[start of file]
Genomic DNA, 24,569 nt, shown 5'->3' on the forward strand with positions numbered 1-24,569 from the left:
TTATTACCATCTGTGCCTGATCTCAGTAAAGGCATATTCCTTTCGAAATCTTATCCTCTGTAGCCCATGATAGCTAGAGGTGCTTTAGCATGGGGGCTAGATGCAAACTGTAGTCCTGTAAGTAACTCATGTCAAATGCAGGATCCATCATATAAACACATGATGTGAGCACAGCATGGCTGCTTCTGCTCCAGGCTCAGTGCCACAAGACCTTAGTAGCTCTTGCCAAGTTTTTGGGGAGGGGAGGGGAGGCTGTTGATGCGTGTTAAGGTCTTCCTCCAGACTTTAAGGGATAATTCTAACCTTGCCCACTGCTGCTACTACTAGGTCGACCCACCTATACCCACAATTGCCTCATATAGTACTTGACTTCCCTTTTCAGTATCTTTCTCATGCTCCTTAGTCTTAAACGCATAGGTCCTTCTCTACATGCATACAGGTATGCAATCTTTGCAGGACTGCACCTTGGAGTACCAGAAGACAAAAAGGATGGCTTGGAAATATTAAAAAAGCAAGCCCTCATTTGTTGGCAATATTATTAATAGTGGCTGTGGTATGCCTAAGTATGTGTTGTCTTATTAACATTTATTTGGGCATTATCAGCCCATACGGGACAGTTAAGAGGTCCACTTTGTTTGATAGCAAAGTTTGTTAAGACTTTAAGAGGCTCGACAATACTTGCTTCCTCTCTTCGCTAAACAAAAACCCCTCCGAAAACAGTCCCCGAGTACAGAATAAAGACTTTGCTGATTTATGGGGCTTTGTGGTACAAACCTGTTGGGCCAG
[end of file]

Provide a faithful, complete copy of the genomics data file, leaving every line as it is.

Genomic DNA, 24,569 nt, shown 5'->3' on the forward strand with positions numbered 1-24,569 from the left:
TTATTACCATCTGTGCCTGATCTCAGTAAAGGCATATTCCTTTCGAAATCTTATCCTCTGTAGCCCATGATAGCTAGAGGTGCTTTAGCATGGGGGCTAGATGCAAACTGTAGTCCTGTAAGTAACTCATGTCAAATGCAGGATCCATCATATAAACACATGATGTGAGCACAGCATGGCTGCTTCTGCTCCAGGCTCAGTGCCACAAGACCTTAGTAGCTCTTGCCAAGTTTTTGGGGAGGGGAGGGGAGGCTGTTGATGCGTGTTAAGGTCTTCCTCCAGACTTTAAGGGATAATTCTAACCTTGCCCACTGCTGCTACTACTAGGTCGACCCACCTATACCCACAATTGCCTCATATAGTACTTGACTTCCCTTTTCAGTATCTTTCTCATGCTCCTTAGTCTTAAACGCATAGGTCCTTCTCTACATGCATACAGGTATGCAATCTTTGCAGGACTGCACCTTGGAGTACCAGAAGACAAAAAGGATGGCTTGGAAATATTAAAAAAGCAAGCCCTCATTTGTTGGCAATATTATTAATAGTGGCTGTGGTATGCCTAAGTATGTGTTGTCTTATTAACATTTATTTGGGCATTATCAGCCCATACGGGACAGTTAAGAGGTCCACTTTGTTTGATAGCAAAGTTTGTTAAGACTTTAAGAGGCTCGACAATACTTGCTTCCTCTCTTCGCTAAACAAAAACCCCTCCGAAAACAGTCCCCGAGTACAGAATAAAGACTTTGCTGATTTATGGGGCTTTGTGGTACAAACCTGTTGGGCCAG